I'll finish reading it, and invite you to do the same. I'll be back soon with my take.

Wednesday, June 3, 2015

Fr. Robert Barron on St. Charles Lwanga

N.T. Wright is Right, Mostly

This is is one of those uncomfortable situations where I'm commenting on someone who has probably forgotten more about Biblical scholarship than I've ever known. Which is to say, I shouldn't be commenting at all about the thought of New Testament scholar and Anglican Bishop N.T. Wright. But what the heck, as in the words of one of my old professors, I'm not some big time scripture scholar worried about my reputation. I can pretty much say what I think!

Bishop Wright is a favorite of Fr. Robert Barron, and gets quoted by Catholic apologists, as wells being well respected in his own tradition. I have not read his books, but have caught a number of his lectures and interviews on You Tube, and I can see why he's so well respected. He walks that fine line of quite vigorously defending core Christian beliefs, like the bodily Resurrection, while explaining with equal vigor the subtleness and complexity of the sacred texts that defies a fundamentalist reading.

I don't have a problem with the content of his talks. There is little I've heard so far that a faithful Catholic couldn't sign off on. There was one comment about purgatory that was complimentary of more recent Catholic scholarship on the topic, while at he same time giving a gentle back of the hand to more "traditional" doctrinal formulations; small stuff in the the end.

What's nagged at me a bit is what I'm not hearing Bishop Wright say in his talks more than what he is. He correctly observes that Jews and gentiles of the first century and late antiquity looked at history, mythology and the natural sciences in a different way then we of the post-Enlightenment world. Our culture has bought into the notion that the scientific method is the only way that we can judge what is true or false (how this jibes with the current gender wars we're having, where objective physical evidence is rejected in favor of subjective dispositions I'll never know, but that's a subject for another day). Even fundamentalists see things this way without even knowing it. They tend to get caught up in the minutiae of whether the earth was created in six literal days or historicity of the Jonah story that they miss the deeper theological truth that renders such arguments somewhat useless.  But in appealing to a more nuanced approach to reading the Scriptures he appeals to the ancients and the Apostolic Church but ignores the post Apostolic Fathers of the Church, whom all understood the various senses of scripture. He gets to the right conclusions but seems to take the really long way around to avoid tipping his hat to the Catholic tradition.

I want to make clear that I don't believe Bishop Wright is anti-Catholic or anything like that. He's man of his ecclesial tradition, speaking to people, for the most part, of Christian groups that are farther removed from Rome then the Church of England, which maintains a liturgical life and claims Apostolic Succession along with the Catholics and Orthodox. Even though they are commonly referred to as being Protestant one can debate the validity of that identification: a discussion best left for another time. He's going to frame things in a way his audience understands, and in the case of Evangelicals he's already proposing a reading of the Bible which is fairly radical to many in the rank and file. The last thing he needs is come off looking like a papist.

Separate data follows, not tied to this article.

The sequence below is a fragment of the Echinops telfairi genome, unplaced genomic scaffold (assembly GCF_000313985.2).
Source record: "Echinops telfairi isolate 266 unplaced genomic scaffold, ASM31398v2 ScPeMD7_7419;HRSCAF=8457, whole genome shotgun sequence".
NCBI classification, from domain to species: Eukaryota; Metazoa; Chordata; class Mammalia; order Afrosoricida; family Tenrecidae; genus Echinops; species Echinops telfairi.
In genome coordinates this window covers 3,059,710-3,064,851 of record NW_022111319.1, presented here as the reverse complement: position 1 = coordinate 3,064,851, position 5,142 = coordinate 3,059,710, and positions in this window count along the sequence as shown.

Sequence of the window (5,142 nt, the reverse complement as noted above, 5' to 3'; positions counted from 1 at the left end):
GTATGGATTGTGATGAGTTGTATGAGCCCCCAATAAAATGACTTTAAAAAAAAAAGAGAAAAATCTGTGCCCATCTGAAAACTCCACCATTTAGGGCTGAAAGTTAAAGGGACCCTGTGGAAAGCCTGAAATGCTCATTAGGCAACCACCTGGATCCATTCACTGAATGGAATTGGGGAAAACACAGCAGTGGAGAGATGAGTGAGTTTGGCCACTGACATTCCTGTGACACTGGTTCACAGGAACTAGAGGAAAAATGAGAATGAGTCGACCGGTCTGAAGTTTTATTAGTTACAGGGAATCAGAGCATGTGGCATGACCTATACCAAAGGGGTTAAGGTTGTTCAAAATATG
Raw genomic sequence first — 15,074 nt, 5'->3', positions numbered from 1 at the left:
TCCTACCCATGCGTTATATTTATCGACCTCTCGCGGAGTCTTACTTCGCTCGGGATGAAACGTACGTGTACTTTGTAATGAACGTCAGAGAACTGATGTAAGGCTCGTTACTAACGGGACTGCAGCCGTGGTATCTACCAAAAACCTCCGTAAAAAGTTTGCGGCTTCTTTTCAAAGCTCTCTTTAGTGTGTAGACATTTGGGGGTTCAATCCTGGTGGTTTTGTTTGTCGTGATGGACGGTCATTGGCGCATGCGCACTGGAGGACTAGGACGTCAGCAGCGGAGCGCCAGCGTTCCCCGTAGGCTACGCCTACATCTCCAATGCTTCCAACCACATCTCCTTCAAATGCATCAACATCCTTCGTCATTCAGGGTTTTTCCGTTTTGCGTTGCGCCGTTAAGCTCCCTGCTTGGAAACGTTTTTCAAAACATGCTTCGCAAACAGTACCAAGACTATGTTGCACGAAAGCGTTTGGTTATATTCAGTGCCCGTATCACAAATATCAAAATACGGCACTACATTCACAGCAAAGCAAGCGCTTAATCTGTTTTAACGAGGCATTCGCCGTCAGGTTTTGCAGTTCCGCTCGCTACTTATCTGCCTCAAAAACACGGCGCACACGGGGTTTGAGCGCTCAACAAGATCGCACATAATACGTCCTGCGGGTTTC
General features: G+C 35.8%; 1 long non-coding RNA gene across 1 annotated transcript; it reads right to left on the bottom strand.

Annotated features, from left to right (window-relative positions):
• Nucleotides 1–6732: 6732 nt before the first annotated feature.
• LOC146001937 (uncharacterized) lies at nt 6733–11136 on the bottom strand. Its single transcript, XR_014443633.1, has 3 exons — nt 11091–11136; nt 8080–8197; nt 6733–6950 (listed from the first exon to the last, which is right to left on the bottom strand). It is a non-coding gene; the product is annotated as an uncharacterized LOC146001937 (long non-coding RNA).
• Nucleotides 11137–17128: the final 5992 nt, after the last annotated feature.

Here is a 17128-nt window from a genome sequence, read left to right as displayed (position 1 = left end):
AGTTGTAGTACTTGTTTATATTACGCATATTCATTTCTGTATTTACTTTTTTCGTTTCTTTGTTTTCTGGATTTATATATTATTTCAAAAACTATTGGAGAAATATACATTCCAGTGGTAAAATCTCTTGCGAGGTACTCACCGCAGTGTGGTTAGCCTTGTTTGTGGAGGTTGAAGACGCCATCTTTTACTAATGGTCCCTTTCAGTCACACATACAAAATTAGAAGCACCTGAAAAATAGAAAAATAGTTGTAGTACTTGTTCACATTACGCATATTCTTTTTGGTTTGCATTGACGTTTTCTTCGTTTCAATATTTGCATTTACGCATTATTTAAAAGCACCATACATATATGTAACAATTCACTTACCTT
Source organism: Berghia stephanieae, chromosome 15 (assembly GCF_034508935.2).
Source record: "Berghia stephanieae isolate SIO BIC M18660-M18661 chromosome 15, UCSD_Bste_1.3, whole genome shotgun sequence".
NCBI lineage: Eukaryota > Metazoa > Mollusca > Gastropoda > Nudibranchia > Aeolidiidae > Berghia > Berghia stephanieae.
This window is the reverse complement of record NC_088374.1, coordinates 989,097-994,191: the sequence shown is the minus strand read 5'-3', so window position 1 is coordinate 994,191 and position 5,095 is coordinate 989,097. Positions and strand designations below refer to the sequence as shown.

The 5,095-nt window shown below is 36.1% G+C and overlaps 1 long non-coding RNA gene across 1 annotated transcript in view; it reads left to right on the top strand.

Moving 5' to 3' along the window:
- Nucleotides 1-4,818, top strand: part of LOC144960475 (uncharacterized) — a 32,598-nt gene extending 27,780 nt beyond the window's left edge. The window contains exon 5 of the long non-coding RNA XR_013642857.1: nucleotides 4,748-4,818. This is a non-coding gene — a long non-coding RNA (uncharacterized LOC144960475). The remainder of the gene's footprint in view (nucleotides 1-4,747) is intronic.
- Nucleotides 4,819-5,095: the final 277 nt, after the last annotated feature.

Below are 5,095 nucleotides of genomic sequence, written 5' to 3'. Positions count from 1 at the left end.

That Bishop Wright is critical of transubstantiation as a way of explaining how Christ is present in the Eucharist, or has issues with traditional explanations of purgatory, I have no problem with. When we read thinkers of different faith traditions we shouldn't be afraid or shocked that we're going to disagree on some things, even fundamental things. But as a wise man once said, (and I paraphrase) you're entitled to your own opinion, but not to your own history. Bishop Wright doesn't try to rewrite history so much as gloss over it, giving the impression that somehow we're rediscovering a way of reading revelation that's been hidden since the distant past. No, the Western Church has long understood the subtlety of the ancient texts, and there is a long 2000 year history of reading the Bible on the level of metaphor and, dare I say, allegory, while recognizing the historicity of the history and the poetic nuance of the poetry, and not seeing a conflict between the two things. It strikes me that at times he's getting off at the right exit but taking a much longer route to get there so as to avoid driving in or around Rome.

That all being said, I am dust, and all I've written is as so much straw in comparison to the work of N.T. Wright. So, I whole heartedly recommend him. He's right on target when it comes to the core issues, offering invaluable insights that will help the pastor and apologist as well as the scholar, be more effective in their ministry. He's not Roman Catholic, nor should we expect him to be, so we take what is good, let the disagreements be fodder for discussion, and give thanks to God for such strong, wise voice.